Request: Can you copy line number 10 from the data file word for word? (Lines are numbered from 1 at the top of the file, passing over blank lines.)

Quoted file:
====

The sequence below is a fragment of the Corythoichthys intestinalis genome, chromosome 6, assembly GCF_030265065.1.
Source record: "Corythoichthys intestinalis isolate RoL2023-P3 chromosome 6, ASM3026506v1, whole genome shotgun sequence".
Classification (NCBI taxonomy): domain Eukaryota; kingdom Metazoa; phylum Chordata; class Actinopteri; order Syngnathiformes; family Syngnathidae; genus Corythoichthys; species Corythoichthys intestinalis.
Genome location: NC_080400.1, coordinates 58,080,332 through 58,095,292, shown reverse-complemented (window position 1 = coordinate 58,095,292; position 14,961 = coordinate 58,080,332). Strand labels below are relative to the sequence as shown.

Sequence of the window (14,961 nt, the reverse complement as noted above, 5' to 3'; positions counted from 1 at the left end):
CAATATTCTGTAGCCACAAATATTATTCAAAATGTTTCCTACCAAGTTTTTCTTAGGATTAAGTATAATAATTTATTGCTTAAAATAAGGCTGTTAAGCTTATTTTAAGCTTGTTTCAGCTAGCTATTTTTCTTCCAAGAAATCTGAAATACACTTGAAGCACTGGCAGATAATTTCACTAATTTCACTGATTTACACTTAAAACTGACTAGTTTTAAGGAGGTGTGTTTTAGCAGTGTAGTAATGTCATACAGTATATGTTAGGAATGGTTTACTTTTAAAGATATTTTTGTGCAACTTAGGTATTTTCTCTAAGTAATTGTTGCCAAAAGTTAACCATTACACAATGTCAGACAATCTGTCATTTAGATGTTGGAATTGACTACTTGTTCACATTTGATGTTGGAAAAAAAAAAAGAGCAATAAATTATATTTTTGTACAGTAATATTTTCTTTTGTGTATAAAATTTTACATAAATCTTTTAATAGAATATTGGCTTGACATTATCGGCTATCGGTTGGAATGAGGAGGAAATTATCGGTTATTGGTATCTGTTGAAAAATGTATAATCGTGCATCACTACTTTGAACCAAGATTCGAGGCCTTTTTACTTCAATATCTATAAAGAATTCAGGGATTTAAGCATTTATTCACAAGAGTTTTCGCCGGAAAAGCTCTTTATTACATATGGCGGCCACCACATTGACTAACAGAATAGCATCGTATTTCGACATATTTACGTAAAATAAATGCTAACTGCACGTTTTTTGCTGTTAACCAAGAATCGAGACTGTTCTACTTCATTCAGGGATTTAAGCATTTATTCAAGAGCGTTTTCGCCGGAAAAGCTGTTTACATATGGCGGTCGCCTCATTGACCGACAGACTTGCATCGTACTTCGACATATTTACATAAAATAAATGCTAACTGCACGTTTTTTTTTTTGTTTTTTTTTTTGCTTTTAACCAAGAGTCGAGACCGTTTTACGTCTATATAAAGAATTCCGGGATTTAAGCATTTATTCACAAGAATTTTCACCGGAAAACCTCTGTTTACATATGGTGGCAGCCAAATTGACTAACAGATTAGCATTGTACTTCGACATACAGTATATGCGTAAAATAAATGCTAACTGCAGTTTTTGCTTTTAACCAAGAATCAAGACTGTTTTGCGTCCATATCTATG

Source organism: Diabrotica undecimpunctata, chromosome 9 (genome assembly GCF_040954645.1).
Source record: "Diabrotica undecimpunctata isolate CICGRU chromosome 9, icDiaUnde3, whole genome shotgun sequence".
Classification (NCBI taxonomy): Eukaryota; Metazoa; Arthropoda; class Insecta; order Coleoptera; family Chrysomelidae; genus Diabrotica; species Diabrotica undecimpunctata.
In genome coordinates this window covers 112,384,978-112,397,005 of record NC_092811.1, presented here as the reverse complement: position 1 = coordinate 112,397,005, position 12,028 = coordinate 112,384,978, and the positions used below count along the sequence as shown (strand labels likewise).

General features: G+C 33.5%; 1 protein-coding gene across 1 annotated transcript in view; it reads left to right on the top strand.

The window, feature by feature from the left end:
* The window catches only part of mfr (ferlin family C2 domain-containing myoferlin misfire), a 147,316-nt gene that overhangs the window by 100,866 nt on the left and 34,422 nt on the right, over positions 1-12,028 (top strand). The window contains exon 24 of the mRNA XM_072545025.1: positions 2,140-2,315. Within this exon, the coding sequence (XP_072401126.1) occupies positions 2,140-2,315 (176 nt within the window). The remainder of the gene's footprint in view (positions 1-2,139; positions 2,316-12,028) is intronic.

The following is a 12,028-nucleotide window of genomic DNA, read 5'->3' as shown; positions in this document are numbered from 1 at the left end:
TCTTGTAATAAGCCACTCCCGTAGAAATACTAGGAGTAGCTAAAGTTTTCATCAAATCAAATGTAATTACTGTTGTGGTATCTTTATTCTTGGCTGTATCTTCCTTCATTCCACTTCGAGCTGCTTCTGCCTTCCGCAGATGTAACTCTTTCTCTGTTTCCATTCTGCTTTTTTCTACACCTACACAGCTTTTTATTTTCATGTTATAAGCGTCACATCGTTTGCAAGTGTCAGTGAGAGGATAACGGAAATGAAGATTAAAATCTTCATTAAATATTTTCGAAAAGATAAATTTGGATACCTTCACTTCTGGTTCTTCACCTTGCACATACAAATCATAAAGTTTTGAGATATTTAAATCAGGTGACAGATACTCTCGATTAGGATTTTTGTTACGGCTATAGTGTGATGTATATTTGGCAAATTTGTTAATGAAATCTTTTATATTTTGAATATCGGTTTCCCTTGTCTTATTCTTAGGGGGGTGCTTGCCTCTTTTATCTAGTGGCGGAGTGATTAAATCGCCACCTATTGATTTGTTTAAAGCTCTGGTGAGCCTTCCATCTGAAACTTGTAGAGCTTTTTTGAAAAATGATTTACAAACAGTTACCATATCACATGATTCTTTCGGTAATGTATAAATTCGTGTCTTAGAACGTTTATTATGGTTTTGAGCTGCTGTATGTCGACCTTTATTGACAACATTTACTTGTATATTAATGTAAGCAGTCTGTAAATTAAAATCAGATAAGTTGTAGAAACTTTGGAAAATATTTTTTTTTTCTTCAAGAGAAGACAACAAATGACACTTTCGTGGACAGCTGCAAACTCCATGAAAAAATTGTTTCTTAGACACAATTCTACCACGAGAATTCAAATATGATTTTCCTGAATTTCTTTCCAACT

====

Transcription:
In genome coordinates this window covers 112,384,978-112,397,005 of record NC_092811.1, presented here as the reverse complement: position 1 = coordinate 112,397,005, position 12,028 = coordinate 112,384,978, and the positions used below count along the sequence as shown (strand labels likewise).